Click here to listen to Joanie Mackowski read this poem.
She's heard it too often before, waited in too many
rooms and dresses for each moon-
faced angel, each with a different approach.
This is the worst. The walls a botch
of brick, no window, not a thread
of drapery—the beams so low if Mary stood
she'd knock her head. Yet an inch
from her head hangs the dove, outstretched
in a pink and blue bubble: it will land in her hair.
But Mary doesn't care. She stares far
away, toward my knees and the rick-
rack edge of the rug in the gallery. She doesn't look
at the book, open in her lap. Not the usual book: it's a picture-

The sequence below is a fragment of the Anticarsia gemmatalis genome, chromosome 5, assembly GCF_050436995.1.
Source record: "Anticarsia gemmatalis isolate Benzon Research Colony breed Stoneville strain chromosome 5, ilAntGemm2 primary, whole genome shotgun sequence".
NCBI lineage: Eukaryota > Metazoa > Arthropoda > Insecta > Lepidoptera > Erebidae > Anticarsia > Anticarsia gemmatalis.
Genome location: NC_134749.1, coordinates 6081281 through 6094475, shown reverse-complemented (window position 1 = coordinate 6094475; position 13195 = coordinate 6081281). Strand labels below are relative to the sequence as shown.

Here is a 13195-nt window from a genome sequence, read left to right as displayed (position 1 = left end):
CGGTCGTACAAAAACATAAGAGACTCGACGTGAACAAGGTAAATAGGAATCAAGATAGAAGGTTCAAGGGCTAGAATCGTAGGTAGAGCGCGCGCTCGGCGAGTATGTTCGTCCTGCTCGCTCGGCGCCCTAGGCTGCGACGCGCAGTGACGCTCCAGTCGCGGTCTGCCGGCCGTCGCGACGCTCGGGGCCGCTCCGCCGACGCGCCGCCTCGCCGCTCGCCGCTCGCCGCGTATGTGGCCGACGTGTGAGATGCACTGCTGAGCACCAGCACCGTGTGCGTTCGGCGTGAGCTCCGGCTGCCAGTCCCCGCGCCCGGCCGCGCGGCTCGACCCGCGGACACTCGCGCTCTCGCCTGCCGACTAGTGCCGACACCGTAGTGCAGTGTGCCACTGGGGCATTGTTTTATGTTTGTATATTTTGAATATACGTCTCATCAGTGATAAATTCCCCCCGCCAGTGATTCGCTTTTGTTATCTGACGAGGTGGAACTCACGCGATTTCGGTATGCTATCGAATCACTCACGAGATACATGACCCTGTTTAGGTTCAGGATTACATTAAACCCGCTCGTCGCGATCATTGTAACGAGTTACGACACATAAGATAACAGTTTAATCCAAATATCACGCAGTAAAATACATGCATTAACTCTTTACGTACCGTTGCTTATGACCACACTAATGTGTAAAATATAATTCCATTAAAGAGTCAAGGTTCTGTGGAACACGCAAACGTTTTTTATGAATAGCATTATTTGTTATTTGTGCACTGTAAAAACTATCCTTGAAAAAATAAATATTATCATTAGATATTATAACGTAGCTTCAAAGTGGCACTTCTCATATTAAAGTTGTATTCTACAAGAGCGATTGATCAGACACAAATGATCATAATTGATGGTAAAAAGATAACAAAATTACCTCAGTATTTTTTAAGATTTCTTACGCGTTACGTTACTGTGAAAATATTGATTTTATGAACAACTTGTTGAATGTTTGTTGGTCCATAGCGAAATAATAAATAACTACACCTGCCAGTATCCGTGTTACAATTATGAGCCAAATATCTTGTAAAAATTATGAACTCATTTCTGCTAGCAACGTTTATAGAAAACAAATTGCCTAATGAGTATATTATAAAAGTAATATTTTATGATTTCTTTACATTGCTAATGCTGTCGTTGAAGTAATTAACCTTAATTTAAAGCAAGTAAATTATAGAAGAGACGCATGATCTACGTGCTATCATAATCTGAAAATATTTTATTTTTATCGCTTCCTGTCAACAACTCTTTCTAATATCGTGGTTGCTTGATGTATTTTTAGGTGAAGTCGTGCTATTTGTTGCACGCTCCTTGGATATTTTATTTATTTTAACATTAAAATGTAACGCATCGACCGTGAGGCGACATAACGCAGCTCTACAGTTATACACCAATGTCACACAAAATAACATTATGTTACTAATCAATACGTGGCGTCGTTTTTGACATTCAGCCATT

book, a museum catalog maybe, Four
Centuries of Annunciations—anyway, it's open
to a dime-sized, dim, and inverted replica of this same
painting here. How clever: a mirror in her lap,
like the pinprick infinite hope just plopped
in her womb. The angel enters stage left,
as usual, but he brought no flower, just
a spear. Will he kneel? His knees
haven't yet touched the floor. Perhaps he flies
with them bent, to save time. And he's more bivalve
than angel, his wings too rigid and blue, yet to evolve.
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